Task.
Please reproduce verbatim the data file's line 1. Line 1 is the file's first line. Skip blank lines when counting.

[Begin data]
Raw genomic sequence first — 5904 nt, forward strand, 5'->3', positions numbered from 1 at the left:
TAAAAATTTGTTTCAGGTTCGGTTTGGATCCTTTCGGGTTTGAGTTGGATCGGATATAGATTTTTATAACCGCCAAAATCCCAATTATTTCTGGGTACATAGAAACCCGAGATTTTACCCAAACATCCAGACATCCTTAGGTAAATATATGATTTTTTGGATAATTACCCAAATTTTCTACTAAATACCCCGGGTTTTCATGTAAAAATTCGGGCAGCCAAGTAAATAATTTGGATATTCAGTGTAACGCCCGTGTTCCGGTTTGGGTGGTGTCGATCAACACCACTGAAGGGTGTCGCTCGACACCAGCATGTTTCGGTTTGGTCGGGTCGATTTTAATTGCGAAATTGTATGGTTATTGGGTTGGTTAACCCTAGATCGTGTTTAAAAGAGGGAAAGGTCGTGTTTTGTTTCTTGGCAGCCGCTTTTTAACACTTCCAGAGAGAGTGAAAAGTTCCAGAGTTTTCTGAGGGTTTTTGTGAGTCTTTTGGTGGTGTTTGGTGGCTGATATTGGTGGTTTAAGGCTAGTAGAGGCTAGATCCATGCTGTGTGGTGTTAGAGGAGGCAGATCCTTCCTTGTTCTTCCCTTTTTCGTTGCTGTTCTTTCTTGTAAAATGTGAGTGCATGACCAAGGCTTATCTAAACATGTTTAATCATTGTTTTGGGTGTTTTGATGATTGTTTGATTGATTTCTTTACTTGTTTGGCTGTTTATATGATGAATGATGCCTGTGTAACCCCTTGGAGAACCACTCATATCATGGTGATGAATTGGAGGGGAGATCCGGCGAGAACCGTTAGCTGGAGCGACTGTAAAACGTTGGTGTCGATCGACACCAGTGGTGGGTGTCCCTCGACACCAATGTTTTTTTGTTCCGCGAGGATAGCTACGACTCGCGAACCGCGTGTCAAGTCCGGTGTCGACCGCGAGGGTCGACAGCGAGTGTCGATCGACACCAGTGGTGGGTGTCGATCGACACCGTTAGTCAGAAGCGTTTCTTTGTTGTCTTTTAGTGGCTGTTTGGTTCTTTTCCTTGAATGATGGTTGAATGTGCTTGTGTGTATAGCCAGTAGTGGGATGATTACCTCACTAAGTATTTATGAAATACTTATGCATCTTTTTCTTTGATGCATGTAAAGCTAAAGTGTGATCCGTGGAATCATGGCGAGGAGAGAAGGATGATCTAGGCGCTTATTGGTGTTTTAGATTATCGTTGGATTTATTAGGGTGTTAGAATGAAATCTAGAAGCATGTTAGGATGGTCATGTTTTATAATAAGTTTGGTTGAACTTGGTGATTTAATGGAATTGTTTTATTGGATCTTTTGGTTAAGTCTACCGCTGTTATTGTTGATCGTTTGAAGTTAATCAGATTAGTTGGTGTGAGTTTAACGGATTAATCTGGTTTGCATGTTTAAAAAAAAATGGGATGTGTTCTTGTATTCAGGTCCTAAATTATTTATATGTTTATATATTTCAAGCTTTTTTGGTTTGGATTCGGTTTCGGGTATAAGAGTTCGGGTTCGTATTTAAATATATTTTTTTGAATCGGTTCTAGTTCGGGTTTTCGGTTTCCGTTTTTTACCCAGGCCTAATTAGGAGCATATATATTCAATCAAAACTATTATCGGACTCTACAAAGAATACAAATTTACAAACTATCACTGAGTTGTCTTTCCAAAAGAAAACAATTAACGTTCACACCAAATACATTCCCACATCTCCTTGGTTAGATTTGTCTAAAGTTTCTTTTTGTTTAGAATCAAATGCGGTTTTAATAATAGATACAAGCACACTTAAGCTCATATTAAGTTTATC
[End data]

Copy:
Raw genomic sequence first — 5904 nt, forward strand, 5'->3', positions numbered from 1 at the left: